[From Douglas and other poems]
HERE stands in lovely Douglas Bay,
An Iron Pier, so grand for walking,
Where hundreds promenade every day,
So gaily dressed and lively talking.
But chief at eve, at eight about,
After th' arrival of the steamers,
The Pier looks best, for then come out
The ladies decked with flowers and streamers.
And sweet it is these belles to see
Of Mona's Isle and other places,
All promenading in their glee,
With beaming eyes, and oh ! what faces !
The aptest language ne'er could tell
The beauties of these charming creatures,
So fair, they seem to have a spell,
They have such pleasing forms and features.
The scenery around is grand,
The sea beneath which rolls in glory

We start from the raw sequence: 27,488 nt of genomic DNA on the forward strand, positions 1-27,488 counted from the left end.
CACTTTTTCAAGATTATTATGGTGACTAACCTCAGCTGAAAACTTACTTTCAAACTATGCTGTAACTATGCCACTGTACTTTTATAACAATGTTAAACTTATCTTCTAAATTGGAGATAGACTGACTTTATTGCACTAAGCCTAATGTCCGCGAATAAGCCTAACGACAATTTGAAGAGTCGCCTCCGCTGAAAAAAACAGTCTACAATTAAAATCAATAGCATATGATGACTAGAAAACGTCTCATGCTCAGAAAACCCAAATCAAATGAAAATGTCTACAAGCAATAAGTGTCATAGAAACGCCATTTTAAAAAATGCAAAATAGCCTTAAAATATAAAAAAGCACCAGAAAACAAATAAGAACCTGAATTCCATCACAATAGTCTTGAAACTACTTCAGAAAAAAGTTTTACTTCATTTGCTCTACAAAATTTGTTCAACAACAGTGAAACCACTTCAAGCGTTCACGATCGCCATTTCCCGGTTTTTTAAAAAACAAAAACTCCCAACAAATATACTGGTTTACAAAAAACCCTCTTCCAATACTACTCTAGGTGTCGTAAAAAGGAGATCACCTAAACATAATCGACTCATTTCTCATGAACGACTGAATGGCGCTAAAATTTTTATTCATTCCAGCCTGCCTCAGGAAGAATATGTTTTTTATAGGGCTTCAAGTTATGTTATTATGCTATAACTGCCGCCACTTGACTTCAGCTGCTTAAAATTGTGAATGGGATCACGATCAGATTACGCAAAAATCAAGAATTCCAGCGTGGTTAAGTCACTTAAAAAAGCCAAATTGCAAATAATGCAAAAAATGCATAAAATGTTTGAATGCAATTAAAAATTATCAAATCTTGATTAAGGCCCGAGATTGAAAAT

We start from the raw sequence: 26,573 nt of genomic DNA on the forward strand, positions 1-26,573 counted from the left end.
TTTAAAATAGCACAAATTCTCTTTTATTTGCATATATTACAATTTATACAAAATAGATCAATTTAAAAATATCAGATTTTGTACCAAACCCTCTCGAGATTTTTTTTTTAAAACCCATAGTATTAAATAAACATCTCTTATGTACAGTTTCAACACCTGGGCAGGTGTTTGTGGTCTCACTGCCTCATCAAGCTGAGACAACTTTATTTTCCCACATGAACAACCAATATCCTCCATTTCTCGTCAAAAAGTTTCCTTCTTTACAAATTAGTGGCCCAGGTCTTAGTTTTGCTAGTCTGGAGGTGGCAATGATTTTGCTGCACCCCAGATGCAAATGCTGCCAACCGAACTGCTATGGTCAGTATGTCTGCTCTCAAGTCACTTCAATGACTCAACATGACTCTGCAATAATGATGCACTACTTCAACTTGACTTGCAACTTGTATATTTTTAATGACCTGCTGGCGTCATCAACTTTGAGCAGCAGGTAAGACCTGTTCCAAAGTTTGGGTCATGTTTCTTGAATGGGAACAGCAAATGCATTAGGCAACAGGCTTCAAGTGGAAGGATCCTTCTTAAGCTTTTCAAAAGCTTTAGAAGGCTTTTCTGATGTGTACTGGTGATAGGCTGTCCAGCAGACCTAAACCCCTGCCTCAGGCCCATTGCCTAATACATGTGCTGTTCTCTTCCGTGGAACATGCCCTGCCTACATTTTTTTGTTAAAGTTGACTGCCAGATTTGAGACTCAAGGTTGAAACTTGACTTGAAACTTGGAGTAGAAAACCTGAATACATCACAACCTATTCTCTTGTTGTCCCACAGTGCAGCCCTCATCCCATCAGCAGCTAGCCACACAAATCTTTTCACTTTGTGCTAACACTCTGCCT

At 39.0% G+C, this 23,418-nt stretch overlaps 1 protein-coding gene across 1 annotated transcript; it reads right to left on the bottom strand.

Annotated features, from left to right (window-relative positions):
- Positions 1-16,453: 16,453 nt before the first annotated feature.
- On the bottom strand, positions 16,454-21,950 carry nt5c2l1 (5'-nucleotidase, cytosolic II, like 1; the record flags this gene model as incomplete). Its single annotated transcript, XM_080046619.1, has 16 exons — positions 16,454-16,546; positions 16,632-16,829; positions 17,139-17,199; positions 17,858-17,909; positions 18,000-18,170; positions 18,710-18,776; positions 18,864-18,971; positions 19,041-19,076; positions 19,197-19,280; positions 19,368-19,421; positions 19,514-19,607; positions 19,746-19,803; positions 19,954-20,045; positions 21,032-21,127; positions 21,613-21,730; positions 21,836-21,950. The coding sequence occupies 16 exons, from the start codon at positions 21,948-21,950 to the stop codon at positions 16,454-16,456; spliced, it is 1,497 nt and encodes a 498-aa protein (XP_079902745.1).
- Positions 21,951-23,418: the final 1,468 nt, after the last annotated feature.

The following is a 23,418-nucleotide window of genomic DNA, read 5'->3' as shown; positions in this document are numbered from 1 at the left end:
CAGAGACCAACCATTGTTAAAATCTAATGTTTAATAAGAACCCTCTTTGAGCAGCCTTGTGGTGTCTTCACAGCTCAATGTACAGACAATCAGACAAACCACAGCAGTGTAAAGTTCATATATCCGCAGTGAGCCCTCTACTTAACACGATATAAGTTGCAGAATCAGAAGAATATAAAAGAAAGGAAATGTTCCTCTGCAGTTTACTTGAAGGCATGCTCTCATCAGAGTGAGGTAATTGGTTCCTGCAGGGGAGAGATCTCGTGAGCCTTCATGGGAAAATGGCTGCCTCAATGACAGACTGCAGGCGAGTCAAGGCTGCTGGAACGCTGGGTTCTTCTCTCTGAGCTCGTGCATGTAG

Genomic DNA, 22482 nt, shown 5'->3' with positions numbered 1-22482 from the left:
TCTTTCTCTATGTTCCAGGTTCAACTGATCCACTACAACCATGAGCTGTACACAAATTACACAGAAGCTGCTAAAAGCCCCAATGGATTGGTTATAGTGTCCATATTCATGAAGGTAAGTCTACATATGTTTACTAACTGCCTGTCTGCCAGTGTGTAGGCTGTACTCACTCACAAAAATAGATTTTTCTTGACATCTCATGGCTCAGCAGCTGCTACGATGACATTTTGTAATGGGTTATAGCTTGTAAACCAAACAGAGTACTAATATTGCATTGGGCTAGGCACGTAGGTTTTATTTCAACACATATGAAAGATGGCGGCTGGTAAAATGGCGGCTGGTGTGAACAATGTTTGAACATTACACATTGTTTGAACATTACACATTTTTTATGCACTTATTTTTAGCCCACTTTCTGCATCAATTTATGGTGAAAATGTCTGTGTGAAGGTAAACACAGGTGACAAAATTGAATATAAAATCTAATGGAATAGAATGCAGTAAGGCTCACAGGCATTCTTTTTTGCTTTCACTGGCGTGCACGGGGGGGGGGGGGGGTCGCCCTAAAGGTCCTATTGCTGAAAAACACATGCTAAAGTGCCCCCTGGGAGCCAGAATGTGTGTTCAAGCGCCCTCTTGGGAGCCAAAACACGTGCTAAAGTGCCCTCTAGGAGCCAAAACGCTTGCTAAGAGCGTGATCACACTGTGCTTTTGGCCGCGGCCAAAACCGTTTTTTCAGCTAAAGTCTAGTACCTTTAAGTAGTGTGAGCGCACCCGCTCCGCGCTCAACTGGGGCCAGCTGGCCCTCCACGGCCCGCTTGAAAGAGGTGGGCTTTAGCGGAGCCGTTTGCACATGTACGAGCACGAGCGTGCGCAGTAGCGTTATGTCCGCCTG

Is clear as crystal, and the sand
Is bright, as in a fairy story.
The waveless murmur as they flow
To kiss the pebbly shore so golden,
While fresh'ning Zephyrs softly blow
Around us, as in days of olden.
Upon the waters, deeply blue,
Glide the little boats so lightly;
While on the distant hills, a hue
Of richest purple rests so brightly.
On summer eves musicians play,
The people here all love romancing,
Which makes them animated, gay,
Tho' here is not permitted dancing.
When Evening round her mantle throws,
And shines the Moon upon the ocean,
When all is steeped in calm repose,
And not a wave appears in motion,
'Tis sweet to sit when all is still,
And watch the pale Moon sailing o'er us,
And think of those we love, until
The future brightly lies before us.